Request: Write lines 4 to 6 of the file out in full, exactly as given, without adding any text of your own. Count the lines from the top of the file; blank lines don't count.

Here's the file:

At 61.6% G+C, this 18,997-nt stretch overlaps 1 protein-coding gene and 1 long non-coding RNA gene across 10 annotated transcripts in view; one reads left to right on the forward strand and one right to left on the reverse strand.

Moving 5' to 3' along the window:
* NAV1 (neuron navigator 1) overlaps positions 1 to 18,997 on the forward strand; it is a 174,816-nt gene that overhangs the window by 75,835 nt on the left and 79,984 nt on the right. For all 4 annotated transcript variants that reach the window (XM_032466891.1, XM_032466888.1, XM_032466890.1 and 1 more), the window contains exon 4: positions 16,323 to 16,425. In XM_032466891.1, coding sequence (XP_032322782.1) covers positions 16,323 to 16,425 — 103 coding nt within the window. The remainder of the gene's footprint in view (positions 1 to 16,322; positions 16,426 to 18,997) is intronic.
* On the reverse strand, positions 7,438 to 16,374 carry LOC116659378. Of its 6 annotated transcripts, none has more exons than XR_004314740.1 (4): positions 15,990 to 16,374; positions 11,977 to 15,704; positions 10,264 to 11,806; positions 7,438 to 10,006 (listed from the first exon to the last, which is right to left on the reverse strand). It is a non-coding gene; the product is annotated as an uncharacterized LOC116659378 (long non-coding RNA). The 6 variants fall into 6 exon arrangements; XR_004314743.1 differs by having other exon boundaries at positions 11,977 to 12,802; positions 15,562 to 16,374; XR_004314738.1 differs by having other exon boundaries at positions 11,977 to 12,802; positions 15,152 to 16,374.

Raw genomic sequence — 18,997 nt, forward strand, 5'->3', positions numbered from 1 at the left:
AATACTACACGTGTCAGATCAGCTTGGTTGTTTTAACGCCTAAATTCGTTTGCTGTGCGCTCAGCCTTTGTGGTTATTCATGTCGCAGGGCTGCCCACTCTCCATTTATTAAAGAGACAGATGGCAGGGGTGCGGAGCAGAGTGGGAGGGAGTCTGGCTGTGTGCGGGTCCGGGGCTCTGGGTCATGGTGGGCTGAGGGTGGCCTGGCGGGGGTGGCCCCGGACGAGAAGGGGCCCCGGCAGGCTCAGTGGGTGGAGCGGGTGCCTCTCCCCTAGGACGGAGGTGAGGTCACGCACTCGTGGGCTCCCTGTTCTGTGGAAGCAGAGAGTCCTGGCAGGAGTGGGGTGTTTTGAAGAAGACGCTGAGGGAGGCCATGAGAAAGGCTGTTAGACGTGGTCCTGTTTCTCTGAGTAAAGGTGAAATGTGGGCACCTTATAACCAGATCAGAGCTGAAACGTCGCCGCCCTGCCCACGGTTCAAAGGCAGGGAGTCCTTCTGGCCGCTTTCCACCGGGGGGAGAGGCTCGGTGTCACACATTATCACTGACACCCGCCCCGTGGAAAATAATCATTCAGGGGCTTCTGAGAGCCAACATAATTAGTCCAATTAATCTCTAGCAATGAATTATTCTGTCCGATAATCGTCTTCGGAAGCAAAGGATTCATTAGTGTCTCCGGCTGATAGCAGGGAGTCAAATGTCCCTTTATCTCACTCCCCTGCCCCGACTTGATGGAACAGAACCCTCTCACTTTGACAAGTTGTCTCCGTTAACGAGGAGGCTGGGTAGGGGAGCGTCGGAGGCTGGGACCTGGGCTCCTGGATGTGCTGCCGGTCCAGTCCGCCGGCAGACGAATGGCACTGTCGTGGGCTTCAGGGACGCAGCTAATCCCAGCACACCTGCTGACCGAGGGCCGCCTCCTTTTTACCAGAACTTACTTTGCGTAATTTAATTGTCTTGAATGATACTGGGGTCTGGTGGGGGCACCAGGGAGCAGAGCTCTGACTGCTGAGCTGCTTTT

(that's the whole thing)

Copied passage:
* On the reverse strand, positions 7,438 to 16,374 carry LOC116659378. Of its 6 annotated transcripts, none has more exons than XR_004314740.1 (4): positions 15,990 to 16,374; positions 11,977 to 15,704; positions 10,264 to 11,806; positions 7,438 to 10,006 (listed from the first exon to the last, which is right to left on the reverse strand). It is a non-coding gene; the product is annotated as an uncharacterized LOC116659378 (long non-coding RNA). The 6 variants fall into 6 exon arrangements; XR_004314743.1 differs by having other exon boundaries at positions 11,977 to 12,802; positions 15,562 to 16,374; XR_004314738.1 differs by having other exon boundaries at positions 11,977 to 12,802; positions 15,152 to 16,374.

Raw genomic sequence — 18,997 nt, forward strand, 5'->3', positions numbered from 1 at the left:
AATACTACACGTGTCAGATCAGCTTGGTTGTTTTAACGCCTAAATTCGTTTGCTGTGCGCTCAGCCTTTGTGGTTATTCATGTCGCAGGGCTGCCCACTCTCCATTTATTAAAGAGACAGATGGCAGGGGTGCGGAGCAGAGTGGGAGGGAGTCTGGCTGTGTGCGGGTCCGGGGCTCTGGGTCATGGTGGGCTGAGGGTGGCCTGGCGGGGGTGGCCCCGGACGAGAAGGGGCCCCGGCAGGCTCAGTGGGTGGAGCGGGTGCCTCTCCCCTAGGACGGAGGTGAGGTCACGCACTCGTGGGCTCCCTGTTCTGTGGAAGCAGAGAGTCCTGGCAGGAGTGGGGTGTTTTGAAGAAGACGCTGAGGGAGGCCATGAGAAAGGCTGTTAGACGTGGTCCTGTTTCTCTGAGTAAAGGTGAAATGTGGGCACCTTATAACCAGATCAGAGCTGAAACGTCGCCGCCCTGCCCACGGTTCAAAGGCAGGGAGTCCTTCTGGCCGCTTTCCACCGGGGGGAGAGGCTCGGTGTCACACATTATCACTGACACCCGCCCCGTGGAAAATAATCATTCAGGGGCTTCTGAGAGCCAACATAATTAGTCCAATTAATCTCTAGCAATGAATTATTCTGTCCGATAATCGTCTTCGGAAGCAAAGGATTCATTAGTGTCTCCGGCTGATAGCAGGGAGTCAAATGTCCCTTTATCTCACTCCCCTGCCCCGACTTGATGGAACAGAACCCTCTCACTTTGACAAGTTGTCTCCGTTAACGAGGAGGCTGGGTAGGGGAGCGTCGGAGGCTGGGACCTGGGCTCCTGGATGTGCTGCCGGTCCAGTCCGCCGGCAGACGAATGGCACTGTCGTGGGCTTCAGGGACGCAGCTAATCCCAGCACACCTGCTGACCGAGGGCCGCCTCCTTTTTACCAGAACTTACTTTGCGTAATTTAATTGTCTTGAATGATACTGGGGTCTGGTGGGGGCACCAGGGAGCAGAGCTCTGACTGCTGAGCTGCTTTT